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Goat Milk as a Beauty Ingredient

There are a plethora of natural soaps on the market.  Various ingredients are touted to help the skin without any real scientific research behind them.  Some have anecdotal evidence behind them like charcoal, but many do not.  They have a natural origin so they must be good, right?  Wrong.

Your skin makes up about 15% of your body by weight.  It is your barrier against the outside world.  It is the organ with the most surface area and that means a lot of places for discomfort. Skin issues are listed as the world’s fourth most common illness.  Skin issues increase with age and are more prevalent among men versus women as well. The most common skin conditions are:

  • Keratosis Pilaris – small bumps
  • Rosacea – redness, particularly on the face
  • Eczema – scaly patches
  • Psoriasis – scaly inflamed patches

These 4 issues also benefit the most from Goat Milk as a Beauty Ingredient.  Why?

The reason for making “natural” soaps is to have a product that does not create an inflammatory response. Inflammation comes from ingredients that trigger the immune system,  such as excess sodium, preservatives, various synthetics, and yes, believe it or not, some organics.  All natural soaps seek to reduce this exposure and many do not contain goat milk or milk at all.  They are certainly better than most commercial brands, but their primary base is still only water.

Is Goat Milk Acidic?

Did you know that your skin is acidic in nature?  We have an acid mantle in our skin that acts as a buffer against bacterial, viral, and fungal invasions.  First, goat milk is slightly acidic, that is why people will tell you that is the closest to human skin pH.   If you stick a pH meter in goat milk, you will get a reading anywhere from 6.1 to 6.5 typically.  (Remember, water is 7 or neutral). So milk is truly SLIGHTLY acidic and therefore less likely to react with the skin.

Second, the beauty world is gaga over “Alpha-Hydroxy Acid” or AHA’s.  Goat milk contains natural Lactic Acid and is part of the AHA family.  We all want smoother more hydrated skin and complexion. Smoothness comes from the natural exfoliating action of lactic acid.  It also works as a humectant which draws moisture to the skin.

But that is not all.  The body needs fatty acids to survive. Your skin needs them to strengthen cellular structure, nourish and moisturize the skin and contribute to elasticity and strength.  The best-known fatty acids in goat milk include: caproic, butyric, caprylic, capric, lauric, myristic, palmitic, linoleic, stearic and oleic.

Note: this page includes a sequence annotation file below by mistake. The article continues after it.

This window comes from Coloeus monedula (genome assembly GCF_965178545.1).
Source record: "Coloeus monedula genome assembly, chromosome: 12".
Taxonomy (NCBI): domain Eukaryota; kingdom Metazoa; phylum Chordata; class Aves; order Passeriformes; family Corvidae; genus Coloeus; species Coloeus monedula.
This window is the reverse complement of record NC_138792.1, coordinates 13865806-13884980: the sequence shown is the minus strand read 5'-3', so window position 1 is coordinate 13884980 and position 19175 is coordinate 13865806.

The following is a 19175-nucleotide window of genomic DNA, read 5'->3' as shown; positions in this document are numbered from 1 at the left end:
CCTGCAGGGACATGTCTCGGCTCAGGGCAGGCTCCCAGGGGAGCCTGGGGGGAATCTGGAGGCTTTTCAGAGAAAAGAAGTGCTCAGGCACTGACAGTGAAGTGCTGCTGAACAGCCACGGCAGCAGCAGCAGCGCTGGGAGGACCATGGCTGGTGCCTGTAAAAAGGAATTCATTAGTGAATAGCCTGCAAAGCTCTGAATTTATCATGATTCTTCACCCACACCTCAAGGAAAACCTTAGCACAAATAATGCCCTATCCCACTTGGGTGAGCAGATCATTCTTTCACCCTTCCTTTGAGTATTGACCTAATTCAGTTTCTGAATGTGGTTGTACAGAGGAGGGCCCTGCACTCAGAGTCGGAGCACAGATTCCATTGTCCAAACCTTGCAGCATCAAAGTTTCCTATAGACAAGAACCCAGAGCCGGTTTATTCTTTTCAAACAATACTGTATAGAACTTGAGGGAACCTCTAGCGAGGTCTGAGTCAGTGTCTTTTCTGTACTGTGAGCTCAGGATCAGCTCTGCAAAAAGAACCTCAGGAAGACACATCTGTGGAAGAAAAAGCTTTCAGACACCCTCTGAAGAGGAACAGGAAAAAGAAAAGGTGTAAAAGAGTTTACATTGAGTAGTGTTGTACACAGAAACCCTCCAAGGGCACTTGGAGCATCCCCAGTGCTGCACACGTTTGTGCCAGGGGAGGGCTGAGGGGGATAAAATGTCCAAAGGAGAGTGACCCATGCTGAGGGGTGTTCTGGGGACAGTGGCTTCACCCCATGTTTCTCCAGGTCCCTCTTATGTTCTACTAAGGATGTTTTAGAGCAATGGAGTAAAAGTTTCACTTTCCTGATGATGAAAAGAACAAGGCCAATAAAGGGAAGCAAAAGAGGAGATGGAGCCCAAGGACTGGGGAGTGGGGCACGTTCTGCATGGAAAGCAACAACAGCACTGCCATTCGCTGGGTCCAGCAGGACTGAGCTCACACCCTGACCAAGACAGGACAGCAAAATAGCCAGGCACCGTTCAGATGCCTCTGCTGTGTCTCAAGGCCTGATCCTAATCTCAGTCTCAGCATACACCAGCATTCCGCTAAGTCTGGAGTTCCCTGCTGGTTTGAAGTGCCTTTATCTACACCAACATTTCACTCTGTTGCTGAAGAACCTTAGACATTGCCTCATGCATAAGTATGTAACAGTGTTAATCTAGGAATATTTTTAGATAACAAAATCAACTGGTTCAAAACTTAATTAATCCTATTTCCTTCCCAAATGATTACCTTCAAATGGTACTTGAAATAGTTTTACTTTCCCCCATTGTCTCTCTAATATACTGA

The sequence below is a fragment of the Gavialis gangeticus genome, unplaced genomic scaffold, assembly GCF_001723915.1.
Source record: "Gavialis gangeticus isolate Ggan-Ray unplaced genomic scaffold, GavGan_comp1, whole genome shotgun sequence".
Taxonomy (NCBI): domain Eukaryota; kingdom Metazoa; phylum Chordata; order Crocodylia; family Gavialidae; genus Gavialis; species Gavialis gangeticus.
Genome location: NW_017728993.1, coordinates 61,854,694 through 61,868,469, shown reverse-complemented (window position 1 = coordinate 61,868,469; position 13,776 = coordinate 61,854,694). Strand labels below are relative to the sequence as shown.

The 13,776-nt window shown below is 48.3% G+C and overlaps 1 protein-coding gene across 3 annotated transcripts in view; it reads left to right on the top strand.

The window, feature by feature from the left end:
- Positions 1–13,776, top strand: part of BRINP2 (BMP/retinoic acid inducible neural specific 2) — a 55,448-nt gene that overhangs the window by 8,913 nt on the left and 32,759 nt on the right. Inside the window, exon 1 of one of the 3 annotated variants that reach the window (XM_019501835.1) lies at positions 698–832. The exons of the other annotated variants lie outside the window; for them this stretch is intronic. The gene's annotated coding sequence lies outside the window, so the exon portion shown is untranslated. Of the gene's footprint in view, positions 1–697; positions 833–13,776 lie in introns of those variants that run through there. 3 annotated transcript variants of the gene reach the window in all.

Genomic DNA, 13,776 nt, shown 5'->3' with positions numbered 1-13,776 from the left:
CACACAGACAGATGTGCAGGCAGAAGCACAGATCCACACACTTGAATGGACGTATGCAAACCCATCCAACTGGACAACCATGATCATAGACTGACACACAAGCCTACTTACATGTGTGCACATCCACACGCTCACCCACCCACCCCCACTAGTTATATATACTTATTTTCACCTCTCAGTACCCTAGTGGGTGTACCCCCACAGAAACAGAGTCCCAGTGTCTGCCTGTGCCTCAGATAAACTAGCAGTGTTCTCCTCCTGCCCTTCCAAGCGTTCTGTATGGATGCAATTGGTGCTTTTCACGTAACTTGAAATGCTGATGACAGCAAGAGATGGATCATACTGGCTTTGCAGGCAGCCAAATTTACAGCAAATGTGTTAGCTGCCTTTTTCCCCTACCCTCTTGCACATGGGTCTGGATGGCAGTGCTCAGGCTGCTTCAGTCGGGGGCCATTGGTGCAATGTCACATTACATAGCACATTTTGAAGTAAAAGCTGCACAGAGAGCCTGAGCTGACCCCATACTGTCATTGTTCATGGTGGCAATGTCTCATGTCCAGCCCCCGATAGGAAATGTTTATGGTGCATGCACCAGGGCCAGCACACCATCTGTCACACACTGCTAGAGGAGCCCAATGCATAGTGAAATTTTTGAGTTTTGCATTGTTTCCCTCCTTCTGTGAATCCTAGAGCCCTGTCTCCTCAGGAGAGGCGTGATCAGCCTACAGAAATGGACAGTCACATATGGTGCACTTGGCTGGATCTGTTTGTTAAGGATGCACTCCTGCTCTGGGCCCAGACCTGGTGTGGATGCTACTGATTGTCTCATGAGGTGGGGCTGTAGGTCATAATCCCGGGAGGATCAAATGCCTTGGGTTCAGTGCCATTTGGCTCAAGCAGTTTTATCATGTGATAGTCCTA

But guess what?  These same fatty acids are found in the oils that make up the body of a natural goat milk soap.  You need FAT, and lots of it to make a proper soap.  Our process is to SUPERFAT by 5 – 10% so that you have excess AHA’s, excess fatty acids and excess moisture.

When you find a soap that does not lather as you like, it is not the fault of the goat milk. It is a lack of artisan knowledge on what causes lather to naturally occur. Goat milk encourages the formation of lather due to its high milk sugar content.  The best news is that Nigerian Dwarf Goat Milk has the highest butterfat content and therefore higher sugar content than any other goat milk!

If all this wasn’t enough, natural pro-biotics contribute to healthy skin flora and vitamin A is present in high amounts.

Goat Milk as a Beauty Ingredient

  • Close to human pH
  • Nigerian Dwarf Goat Milk has the highest butterfat
  • Encourages lather
  • Lots of vitamin A

Consumer Tip:  Read ingredient labels on Goat Milk Soap before purchasing.

  1. If it says “goat milk extract” this indicates that a dehydrated goat milk powder was used instead of real goat milk.
  2. If Goat Milk is listed as the first ingredient, this is deceptive consumer marketing.  Goat milk carries the lye (the reagent) to start the soap-making reaction. If milk was the #1 ingredient, the bars would be soft and never cure. Most properly made bars contain about 1 ounce of milk per bar. Fats from organic oils contribute to the solid structure of the bars.
  3. Properly made bars do not need a preservative.  They should be cured with no moisture present which then makes mold & mildew impossible.
  4. The biggest negative to goat milk soap is leaving a bar sit in water.  They are not made with high levels of sodium (like commercial bars), so they will decompose faster if left in a wet environment.
  5. If you find a bar of goat milk soap that is pure white, the color has been changed with titanium dioxide.  People associate white with purity, when in fact it can hide a multitude of sins. Real goat milk soap made with real milk will have a butterscotch yellow tint.  This is because in nature, milk fat is actually YELLOW.  We freeze our goat milk in 1/2 gallon bags to see us through the year when the girls are not milking.  We can tell by the color of the bag what time of year the milk was sourced as butterfat percentage changes with the seasons. Remember that natural milk in its pure state is not truly WHITE.